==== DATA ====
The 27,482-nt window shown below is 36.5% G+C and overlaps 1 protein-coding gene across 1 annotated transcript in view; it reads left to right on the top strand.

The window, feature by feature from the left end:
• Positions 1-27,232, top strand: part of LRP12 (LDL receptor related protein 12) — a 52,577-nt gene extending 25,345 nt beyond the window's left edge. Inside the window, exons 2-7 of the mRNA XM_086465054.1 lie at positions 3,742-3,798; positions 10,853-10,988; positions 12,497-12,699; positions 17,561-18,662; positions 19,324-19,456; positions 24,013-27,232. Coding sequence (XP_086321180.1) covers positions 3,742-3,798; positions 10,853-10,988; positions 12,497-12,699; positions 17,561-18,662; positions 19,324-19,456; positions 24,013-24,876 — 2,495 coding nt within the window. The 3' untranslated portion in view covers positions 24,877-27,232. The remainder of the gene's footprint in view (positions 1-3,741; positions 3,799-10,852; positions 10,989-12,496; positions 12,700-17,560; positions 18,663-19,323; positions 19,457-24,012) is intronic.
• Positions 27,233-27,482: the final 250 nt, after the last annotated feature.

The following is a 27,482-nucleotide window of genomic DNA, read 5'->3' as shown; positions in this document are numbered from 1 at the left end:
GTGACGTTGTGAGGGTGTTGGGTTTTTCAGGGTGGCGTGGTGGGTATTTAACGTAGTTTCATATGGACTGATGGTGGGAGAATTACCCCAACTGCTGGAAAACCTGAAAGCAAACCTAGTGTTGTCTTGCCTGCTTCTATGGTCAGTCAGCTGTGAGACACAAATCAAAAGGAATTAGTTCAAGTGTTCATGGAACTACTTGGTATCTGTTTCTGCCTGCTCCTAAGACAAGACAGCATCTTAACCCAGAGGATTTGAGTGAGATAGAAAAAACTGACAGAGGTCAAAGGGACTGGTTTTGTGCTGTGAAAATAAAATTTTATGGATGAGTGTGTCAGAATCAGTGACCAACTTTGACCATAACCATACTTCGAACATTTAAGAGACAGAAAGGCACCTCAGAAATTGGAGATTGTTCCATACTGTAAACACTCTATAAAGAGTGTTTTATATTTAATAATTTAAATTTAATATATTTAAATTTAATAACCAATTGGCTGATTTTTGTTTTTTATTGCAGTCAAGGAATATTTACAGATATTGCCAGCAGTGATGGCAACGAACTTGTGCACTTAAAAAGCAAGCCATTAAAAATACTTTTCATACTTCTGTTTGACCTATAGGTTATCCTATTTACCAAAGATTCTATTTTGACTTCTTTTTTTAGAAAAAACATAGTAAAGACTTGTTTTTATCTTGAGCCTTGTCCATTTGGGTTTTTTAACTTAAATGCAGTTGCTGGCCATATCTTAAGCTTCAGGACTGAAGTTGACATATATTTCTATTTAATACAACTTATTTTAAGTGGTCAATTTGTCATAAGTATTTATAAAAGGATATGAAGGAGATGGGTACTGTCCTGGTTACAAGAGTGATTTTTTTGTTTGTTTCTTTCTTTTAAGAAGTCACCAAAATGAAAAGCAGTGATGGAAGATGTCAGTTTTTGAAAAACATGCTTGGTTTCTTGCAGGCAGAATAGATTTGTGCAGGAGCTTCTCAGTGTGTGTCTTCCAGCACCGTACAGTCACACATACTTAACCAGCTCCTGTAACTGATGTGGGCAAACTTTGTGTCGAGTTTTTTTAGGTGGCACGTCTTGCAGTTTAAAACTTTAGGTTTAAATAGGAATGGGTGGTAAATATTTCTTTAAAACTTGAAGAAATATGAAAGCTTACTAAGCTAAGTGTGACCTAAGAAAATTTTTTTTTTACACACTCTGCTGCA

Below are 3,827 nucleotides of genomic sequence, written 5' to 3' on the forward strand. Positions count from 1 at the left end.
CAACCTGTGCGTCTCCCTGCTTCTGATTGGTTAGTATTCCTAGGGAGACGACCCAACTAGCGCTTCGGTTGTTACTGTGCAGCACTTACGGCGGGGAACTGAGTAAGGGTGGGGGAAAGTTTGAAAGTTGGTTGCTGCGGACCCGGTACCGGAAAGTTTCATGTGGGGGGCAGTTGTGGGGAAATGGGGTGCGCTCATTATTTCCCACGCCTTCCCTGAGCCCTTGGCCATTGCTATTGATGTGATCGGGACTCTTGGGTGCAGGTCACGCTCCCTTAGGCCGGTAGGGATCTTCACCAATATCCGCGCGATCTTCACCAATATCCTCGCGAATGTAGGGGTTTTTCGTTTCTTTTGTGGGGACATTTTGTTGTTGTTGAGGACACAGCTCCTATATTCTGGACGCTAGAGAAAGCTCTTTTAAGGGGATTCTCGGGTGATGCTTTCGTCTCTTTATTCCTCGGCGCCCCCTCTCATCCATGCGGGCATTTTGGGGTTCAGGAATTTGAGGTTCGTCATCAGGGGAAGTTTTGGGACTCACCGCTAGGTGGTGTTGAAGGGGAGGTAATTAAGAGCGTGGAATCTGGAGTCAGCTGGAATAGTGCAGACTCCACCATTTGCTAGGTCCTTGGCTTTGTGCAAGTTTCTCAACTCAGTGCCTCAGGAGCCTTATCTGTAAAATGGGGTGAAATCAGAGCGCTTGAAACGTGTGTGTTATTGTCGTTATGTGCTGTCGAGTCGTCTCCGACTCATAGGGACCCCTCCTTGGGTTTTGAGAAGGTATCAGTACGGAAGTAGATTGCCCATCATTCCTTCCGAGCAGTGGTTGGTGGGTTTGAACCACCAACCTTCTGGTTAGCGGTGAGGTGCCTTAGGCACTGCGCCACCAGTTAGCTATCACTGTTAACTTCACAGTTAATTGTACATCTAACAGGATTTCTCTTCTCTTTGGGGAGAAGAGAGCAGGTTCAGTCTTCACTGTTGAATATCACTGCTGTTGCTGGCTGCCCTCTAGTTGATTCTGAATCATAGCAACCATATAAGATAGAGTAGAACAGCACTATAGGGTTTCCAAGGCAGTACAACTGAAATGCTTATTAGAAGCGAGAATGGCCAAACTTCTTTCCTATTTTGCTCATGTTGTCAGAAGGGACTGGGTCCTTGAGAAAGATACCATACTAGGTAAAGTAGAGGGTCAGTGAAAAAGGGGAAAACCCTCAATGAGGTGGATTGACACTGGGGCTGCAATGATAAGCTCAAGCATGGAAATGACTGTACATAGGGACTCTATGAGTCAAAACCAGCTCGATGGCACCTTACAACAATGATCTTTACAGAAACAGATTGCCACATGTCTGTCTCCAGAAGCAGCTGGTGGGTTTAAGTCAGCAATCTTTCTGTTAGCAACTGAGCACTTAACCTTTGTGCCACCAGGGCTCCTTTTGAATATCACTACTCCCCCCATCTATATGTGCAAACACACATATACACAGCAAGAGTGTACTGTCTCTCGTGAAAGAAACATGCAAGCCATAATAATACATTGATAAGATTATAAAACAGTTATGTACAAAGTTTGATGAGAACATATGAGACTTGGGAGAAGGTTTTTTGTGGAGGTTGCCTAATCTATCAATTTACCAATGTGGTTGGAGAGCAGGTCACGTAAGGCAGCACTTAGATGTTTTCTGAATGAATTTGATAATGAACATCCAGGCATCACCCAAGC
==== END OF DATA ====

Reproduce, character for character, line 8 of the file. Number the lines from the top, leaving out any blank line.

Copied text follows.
CAACCTGTGCGTCTCCCTGCTTCTGATTGGTTAGTATTCCTAGGGAGACGACCCAACTAGCGCTTCGGTTGTTACTGTGCAGCACTTACGGCGGGGAACTGAGTAAGGGTGGGGGAAAGTTTGAAAGTTGGTTGCTGCGGACCCGGTACCGGAAAGTTTCATGTGGGGGGCAGTTGTGGGGAAATGGGGTGCGCTCATTATTTCCCACGCCTTCCCTGAGCCCTTGGCCATTGCTATTGATGTGATCGGGACTCTTGGGTGCAGGTCACGCTCCCTTAGGCCGGTAGGGATCTTCACCAATATCCGCGCGATCTTCACCAATATCCTCGCGAATGTAGGGGTTTTTCGTTTCTTTTGTGGGGACATTTTGTTGTTGTTGAGGACACAGCTCCTATATTCTGGACGCTAGAGAAAGCTCTTTTAAGGGGATTCTCGGGTGATGCTTTCGTCTCTTTATTCCTCGGCGCCCCCTCTCATCCATGCGGGCATTTTGGGGTTCAGGAATTTGAGGTTCGTCATCAGGGGAAGTTTTGGGACTCACCGCTAGGTGGTGTTGAAGGGGAGGTAATTAAGAGCGTGGAATCTGGAGTCAGCTGGAATAGTGCAGACTCCACCATTTGCTAGGTCCTTGGCTTTGTGCAAGTTTCTCAACTCAGTGCCTCAGGAGCCTTATCTGTAAAATGGGGTGAAATCAGAGCGCTTGAAACGTGTGTGTTATTGTCGTTATGTGCTGTCGAGTCGTCTCCGACTCATAGGGACCCCTCCTTGGGTTTTGAGAAGGTATCAGTACGGAAGTAGATTGCCCATCATTCCTTCCGAGCAGTGGTTGGTGGGTTTGAACCACCAACCTTCTGGTTAGCGGTGAGGTGCCTTAGGCACTGCGCCACCAGTTAGCTATCACTGTTAACTTCACAGTTAATTGTACATCTAACAGGATTTCTCTTCTCTTTGGGGAGAAGAGAGCAGGTTCAGTCTTCACTGTTGAATATCACTGCTGTTGCTGGCTGCCCTCTAGTTGATTCTGAATCATAGCAACCATATAAGATAGAGTAGAACAGCACTATAGGGTTTCCAAGGCAGTACAACTGAAATGCTTATTAGAAGCGAGAATGGCCAAACTTCTTTCCTATTTTGCTCATGTTGTCAGAAGGGACTGGGTCCTTGAGAAAGATACCATACTAGGTAAAGTAGAGGGTCAGTGAAAAAGGGGAAAACCCTCAATGAGGTGGATTGACACTGGGGCTGCAATGATAAGCTCAAGCATGGAAATGACTGTACATAGGGACTCTATGAGTCAAAACCAGCTCGATGGCACCTTACAACAATGATCTTTACAGAAACAGATTGCCACATGTCTGTCTCCAGAAGCAGCTGGTGGGTTTAAGTCAGCAATCTTTCTGTTAGCAACTGAGCACTTAACCTTTGTGCCACCAGGGCTCCTTTTGAATATCACTACTCCCCCCATCTATATGTGCAAACACACATATACACAGCAAGAGTGTACTGTCTCTCGTGAAAGAAACATGCAAGCCATAATAATACATTGATAAGATTATAAAACAGTTATGTACAAAGTTTGATGAGAACATATGAGACTTGGGAGAAGGTTTTTTGTGGAGGTTGCCTAATCTATCAATTTACCAATGTGGTTGGAGAGCAGGTCACGTAAGGCAGCACTTAGATGTTTTCTGAATGAATTTGATAATGAACATCCAGGCATCACCCAAGC